Details behind the European Patent Office’s (EPO) decision in May 2004 to revoke Myriad Genetic’s 2001 BRCA1 gene patent have been made public. The main claim related to a method of diagnosing a predisposition to human breast/ovarian cancer by analysing mutations in the BRCA1 gene. The gene was defined broadly by reference to a specific amino-acid sequence and variant sequences "with at least 95% identity to that sequence". The Opposition Division of the EPO rejected the claims of the granted patent on the grounds that there was inadequate basis in the application as originally filed for inserting the feature "with at least 95% identity" into claim 1 of the granted patent. Several sets of amended claims filed by Myriad were then considered in turn by the EPO.

Myriad first tried to avoid the limitation of the claims to a specific BRCA1 sequence by removing the sequence from the claims, arguing that the term ‘BRCA1 gene’ was clear in itself and that the sequence of the gene was not necessary to carry out the invention. This was rejected by the EPO on the grounds that the sequence was an essential technical feature of the claim and also that its removal would illegally extend the scope of the patent. Myriad then tried to amend the claims to refer to the specific BRCA1 gene sequence and also to several specific mutations that are characteristic of breast and ovarian cancers.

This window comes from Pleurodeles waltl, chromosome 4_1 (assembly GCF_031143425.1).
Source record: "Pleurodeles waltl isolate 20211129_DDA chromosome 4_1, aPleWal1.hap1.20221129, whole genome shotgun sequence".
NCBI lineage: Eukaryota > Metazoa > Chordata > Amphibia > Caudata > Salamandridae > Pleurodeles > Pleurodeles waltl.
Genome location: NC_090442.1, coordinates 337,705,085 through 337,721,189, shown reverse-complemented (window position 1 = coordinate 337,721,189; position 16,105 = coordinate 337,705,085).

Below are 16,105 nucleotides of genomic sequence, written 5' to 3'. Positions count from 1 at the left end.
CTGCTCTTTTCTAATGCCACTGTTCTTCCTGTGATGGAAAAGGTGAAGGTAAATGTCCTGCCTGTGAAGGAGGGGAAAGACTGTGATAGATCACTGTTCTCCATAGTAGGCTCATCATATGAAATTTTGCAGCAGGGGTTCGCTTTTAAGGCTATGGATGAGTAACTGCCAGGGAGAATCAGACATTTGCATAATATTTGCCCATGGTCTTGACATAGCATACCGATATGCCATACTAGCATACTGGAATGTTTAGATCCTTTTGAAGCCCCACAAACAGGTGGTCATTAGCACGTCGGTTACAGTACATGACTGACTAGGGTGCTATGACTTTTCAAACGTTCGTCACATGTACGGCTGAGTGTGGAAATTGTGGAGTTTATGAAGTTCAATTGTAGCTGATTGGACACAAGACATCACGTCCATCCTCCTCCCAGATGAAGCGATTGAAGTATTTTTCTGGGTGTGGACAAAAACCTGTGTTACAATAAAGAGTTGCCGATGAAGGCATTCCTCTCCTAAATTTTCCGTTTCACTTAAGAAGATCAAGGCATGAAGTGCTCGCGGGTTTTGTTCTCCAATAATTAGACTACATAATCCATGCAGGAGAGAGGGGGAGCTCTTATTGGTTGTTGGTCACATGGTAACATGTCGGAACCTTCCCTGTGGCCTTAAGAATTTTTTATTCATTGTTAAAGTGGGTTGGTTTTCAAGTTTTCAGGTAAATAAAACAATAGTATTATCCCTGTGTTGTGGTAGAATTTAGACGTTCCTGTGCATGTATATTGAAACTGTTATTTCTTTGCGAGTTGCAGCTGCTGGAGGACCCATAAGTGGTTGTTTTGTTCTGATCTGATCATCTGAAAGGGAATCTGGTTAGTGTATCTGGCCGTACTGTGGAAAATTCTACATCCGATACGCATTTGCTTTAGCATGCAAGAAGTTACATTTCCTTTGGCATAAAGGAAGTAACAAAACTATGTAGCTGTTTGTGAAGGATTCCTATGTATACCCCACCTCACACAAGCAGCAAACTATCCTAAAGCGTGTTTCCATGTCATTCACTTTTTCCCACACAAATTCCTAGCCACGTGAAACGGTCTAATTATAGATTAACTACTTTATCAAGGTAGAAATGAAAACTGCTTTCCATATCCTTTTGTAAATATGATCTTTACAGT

The priority date of the claims then became a key issue, because a sequence of the BRCA1 gene and details of all three mutations claimed by Myriad were published in the interval between the filing of Myriad’s earliest US priority application and their European patent application.   Myriad’s original patent filing in 1994 contained several errors in the DNA sequence of the BRCA1 gene. In 1995, the company had submitted a revised sequence, correcting the errors but it turned out that the new sequences had already been published.  Myriad has until 21 January 2005 to file an appeal.

This shows the strict approach that the EPO takes regarding claim amendments and priority for gene sequences.   It’s just an example of the need to be incredibly stringent in filing gene applicaitons.

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